3 Vegan Greek Recipes

Publié le par Isabella-Vegan-♥

***Greek Vegan recipes:

 

1/ One good point :For a little less than half the year (48 days before Easter, 40 days before Christmas, and various lesser fasting periods), observant Greeks abstain from all animal products except certain shellfish and mollusks.

 

***This means no meat, cheese, butter, yogurt or eggs, all foods the Greeks love but can ...do without, thanks to the delicious dishes that replace them.

 

*** http://www.nytimes.com/2010/02/23/health/nutrition/22recipehealth.html?ref=health

 

*In Greece, Clean Monday is a public holiday that marks the first day of Lent on the Greek Orthodox calendar.

 

The range of bean and vegetable main dishes in the Greek repertory is striking; every region has its specialties. Extremely healthy, these dishes contain no saturated fat whatsoever and lots of fiber. Many of the traditional dishes are called “olive oil dishes” (or ladera), because they are cooked with copious amounts of extra virgin olive oil. I tone down the amounts in my kitchen. But I still use enough to ensure that the broth accompanying vegetables or beans is alchemized to a velvety sauce, often enhanced with a splash of fresh lemon juice or vinegar just before serving. Black-Eyed Peas With Vegetables and Small Pasta Since black-eyed peas require no soaking, you can cook this after work so long as you have some vegetables around the house. It is an utterly simple dish that I’ve adapted from a recipe in Ms. Kochilas’s cookbook. 1/2 pound dried black-eyed peas, picked over and rinsed 1 large onion, finely chopped 2 large carrots, finely chopped 1 large red bell pepper, seeded and chopped 1/4 cup tomato paste dissolved in 1/2 cup water 2 to 4 garlic cloves (to taste), minced 1 bay leaf 1 dried hot pepper, or 1/4 to 1/2 teaspoon hot pepper flakes 1/4 to 1/3 cup extra virgin olive oil 1/2 cup small pasta, such as elbow macaroni or tubettini, or small square Greek egg noodles 1/2 to 1 cup chopped cooked spinach or greens (optional) 1 to 2 tablespoons red wine vinegar, to taste 1. Cover the black-eyed peas with water, bring to a boil and then drain. 2. Combine the drained black-eyed peas, onion, carrots, red bell pepper, dissolved tomato paste, garlic, bay leaf, hot pepper and 1/4 cup olive oil in a large soup pot or Dutch oven. Cover with water by 2 inches, and bring to a gentle boil. Cover the pot, reduce the heat to low and simmer 20 minutes. Add salt to taste, and continue to simmer until the beans and vegetables are tender, about 30 minutes more. Taste and adjust seasoning. Add the pasta, increase the heat to medium-high, and simmer five to 10 minutes, until the pasta is cooked and much of the liquid has been absorbed. Stir in the greens, another 2 tablespoons olive oil if desired and the vinegar. Allow to cool for about 10 minutes before serving. Yield: Serves four. Advance preparation: This tastes even better the day after it’s made (though you may want to wait to add the pasta until you reheat). It will keep in the refrigerator for three or four days.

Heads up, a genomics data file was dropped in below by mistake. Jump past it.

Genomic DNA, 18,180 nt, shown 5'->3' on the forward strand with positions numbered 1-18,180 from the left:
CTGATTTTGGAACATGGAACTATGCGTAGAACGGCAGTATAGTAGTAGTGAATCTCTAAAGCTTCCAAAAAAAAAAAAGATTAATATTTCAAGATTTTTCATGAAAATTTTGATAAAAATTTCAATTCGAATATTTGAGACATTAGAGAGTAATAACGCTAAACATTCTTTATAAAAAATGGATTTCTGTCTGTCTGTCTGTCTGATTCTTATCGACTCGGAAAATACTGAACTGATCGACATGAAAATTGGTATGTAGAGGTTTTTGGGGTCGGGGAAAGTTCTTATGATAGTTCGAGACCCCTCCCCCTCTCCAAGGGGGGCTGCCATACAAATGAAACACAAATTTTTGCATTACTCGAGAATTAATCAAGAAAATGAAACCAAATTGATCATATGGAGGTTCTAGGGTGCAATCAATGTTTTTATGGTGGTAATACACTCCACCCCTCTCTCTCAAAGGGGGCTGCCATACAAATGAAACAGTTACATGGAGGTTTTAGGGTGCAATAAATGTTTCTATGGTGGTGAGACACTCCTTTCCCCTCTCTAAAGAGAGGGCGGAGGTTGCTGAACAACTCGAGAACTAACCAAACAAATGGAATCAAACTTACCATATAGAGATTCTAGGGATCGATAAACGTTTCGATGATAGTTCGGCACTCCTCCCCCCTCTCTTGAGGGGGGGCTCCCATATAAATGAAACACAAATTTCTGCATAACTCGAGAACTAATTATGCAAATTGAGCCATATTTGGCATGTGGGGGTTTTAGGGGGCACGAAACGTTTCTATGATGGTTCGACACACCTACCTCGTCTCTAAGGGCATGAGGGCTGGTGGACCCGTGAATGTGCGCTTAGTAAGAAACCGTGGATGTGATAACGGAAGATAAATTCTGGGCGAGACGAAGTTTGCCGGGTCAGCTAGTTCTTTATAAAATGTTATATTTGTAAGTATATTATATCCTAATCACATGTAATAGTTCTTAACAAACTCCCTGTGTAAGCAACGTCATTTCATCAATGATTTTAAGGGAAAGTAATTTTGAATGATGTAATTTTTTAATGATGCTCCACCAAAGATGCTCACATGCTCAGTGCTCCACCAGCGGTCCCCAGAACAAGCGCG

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VEGAN Greek Zucchini Fritters